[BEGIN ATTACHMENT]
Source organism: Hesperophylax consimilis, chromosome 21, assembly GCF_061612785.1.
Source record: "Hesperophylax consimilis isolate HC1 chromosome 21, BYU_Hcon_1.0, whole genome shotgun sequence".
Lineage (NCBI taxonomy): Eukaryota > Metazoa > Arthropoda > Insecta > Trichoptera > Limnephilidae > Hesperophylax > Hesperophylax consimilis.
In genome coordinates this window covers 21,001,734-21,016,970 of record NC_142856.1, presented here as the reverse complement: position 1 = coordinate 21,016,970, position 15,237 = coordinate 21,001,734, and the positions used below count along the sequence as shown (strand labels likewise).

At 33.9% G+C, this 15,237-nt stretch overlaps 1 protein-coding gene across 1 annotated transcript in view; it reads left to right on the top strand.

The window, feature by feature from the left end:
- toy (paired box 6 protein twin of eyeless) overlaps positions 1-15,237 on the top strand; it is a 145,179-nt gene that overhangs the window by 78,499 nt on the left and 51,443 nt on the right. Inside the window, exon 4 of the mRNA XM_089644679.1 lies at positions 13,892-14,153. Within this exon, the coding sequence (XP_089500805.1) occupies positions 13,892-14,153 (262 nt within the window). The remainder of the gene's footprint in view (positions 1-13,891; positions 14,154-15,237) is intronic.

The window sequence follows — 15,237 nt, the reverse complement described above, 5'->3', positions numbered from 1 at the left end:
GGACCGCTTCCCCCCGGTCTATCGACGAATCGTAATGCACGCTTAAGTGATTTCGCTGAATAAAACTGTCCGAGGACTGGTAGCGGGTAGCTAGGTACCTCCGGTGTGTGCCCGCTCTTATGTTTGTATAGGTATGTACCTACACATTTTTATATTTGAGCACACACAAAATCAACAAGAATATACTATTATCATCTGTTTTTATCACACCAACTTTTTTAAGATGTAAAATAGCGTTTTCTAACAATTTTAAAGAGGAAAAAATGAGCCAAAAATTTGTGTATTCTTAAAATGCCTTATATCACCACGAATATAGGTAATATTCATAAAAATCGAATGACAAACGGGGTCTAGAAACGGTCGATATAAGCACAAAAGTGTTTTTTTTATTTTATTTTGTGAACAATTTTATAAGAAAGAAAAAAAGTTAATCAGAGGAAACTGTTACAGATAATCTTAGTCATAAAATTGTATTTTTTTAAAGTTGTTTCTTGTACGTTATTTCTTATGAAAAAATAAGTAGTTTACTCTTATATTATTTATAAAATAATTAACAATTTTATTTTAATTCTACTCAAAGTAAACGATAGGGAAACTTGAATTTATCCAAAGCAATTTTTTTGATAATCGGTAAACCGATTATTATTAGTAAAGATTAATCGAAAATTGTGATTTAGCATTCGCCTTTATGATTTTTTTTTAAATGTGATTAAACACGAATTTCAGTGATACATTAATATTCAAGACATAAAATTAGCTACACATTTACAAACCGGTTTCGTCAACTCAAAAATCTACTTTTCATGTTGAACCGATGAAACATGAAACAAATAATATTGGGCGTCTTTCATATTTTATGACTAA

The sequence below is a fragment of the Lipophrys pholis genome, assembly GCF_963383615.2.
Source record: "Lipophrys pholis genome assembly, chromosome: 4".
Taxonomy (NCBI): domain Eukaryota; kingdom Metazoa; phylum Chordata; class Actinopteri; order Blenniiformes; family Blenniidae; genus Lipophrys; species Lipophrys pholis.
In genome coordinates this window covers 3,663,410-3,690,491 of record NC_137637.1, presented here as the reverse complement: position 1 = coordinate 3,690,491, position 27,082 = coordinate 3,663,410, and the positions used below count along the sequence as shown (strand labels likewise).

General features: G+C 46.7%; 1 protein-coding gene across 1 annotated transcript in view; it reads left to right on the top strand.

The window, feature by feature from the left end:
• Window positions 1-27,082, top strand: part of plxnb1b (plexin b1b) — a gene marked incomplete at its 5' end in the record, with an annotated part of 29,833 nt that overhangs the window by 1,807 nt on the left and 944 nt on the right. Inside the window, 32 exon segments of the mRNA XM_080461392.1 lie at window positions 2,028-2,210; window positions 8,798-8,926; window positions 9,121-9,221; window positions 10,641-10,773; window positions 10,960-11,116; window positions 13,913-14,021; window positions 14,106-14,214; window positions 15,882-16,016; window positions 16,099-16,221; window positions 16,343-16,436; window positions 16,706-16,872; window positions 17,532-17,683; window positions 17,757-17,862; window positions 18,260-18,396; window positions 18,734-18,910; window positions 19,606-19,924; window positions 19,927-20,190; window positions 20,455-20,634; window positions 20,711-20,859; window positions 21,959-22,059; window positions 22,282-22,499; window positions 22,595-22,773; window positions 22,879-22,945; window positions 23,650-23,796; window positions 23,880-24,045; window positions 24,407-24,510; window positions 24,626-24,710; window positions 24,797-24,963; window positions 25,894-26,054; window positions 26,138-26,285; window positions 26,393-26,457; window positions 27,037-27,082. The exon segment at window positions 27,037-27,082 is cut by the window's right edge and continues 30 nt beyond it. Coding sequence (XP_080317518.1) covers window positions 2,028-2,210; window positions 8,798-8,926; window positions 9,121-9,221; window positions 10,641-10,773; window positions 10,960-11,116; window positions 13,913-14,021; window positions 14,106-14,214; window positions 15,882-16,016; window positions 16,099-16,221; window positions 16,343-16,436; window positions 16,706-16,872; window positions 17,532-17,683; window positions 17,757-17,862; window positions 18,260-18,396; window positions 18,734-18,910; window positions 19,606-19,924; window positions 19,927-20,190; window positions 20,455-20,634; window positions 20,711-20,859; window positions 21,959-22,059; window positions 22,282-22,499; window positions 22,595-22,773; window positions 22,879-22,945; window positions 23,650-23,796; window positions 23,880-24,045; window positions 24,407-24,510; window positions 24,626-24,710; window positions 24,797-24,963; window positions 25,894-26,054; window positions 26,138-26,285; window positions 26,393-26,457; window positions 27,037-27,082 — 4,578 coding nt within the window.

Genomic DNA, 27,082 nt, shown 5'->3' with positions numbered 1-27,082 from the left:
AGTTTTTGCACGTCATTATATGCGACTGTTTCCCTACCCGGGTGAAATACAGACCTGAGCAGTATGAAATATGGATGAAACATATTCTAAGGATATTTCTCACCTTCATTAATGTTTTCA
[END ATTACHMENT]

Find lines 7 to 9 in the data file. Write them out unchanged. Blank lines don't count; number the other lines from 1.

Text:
- toy (paired box 6 protein twin of eyeless) overlaps positions 1-15,237 on the top strand; it is a 145,179-nt gene that overhangs the window by 78,499 nt on the left and 51,443 nt on the right. Inside the window, exon 4 of the mRNA XM_089644679.1 lies at positions 13,892-14,153. Within this exon, the coding sequence (XP_089500805.1) occupies positions 13,892-14,153 (262 nt within the window). The remainder of the gene's footprint in view (positions 1-13,891; positions 14,154-15,237) is intronic.

The window sequence follows — 15,237 nt, the reverse complement described above, 5'->3', positions numbered from 1 at the left end:
GGACCGCTTCCCCCCGGTCTATCGACGAATCGTAATGCACGCTTAAGTGATTTCGCTGAATAAAACTGTCCGAGGACTGGTAGCGGGTAGCTAGGTACCTCCGGTGTGTGCCCGCTCTTATGTTTGTATAGGTATGTACCTACACATTTTTATATTTGAGCACACACAAAATCAACAAGAATATACTATTATCATCTGTTTTTATCACACCAACTTTTTTAAGATGTAAAATAGCGTTTTCTAACAATTTTAAAGAGGAAAAAATGAGCCAAAAATTTGTGTATTCTTAAAATGCCTTATATCACCACGAATATAGGTAATATTCATAAAAATCGAATGACAAACGGGGTCTAGAAACGGTCGATATAAGCACAAAAGTGTTTTTTTTATTTTATTTTGTGAACAATTTTATAAGAAAGAAAAAAAGTTAATCAGAGGAAACTGTTACAGATAATCTTAGTCATAAAATTGTATTTTTTTAAAGTTGTTTCTTGTACGTTATTTCTTATGAAAAAATAAGTAGTTTACTCTTATATTATTTATAAAATAATTAACAATTTTATTTTAATTCTACTCAAAGTAAACGATAGGGAAACTTGAATTTATCCAAAGCAATTTTTTTGATAATCGGTAAACCGATTATTATTAGTAAAGATTAATCGAAAATTGTGATTTAGCATTCGCCTTTATGATTTTTTTTTAAATGTGATTAAACACGAATTTCAGTGATACATTAATATTCAAGACATAAAATTAGCTACACATTTACAAACCGGTTTCGTCAACTCAAAAATCTACTTTTCATGTTGAACCGATGAAACATGAAACAAATAATATTGGGCGTCTTTCATATTTTATGACTAA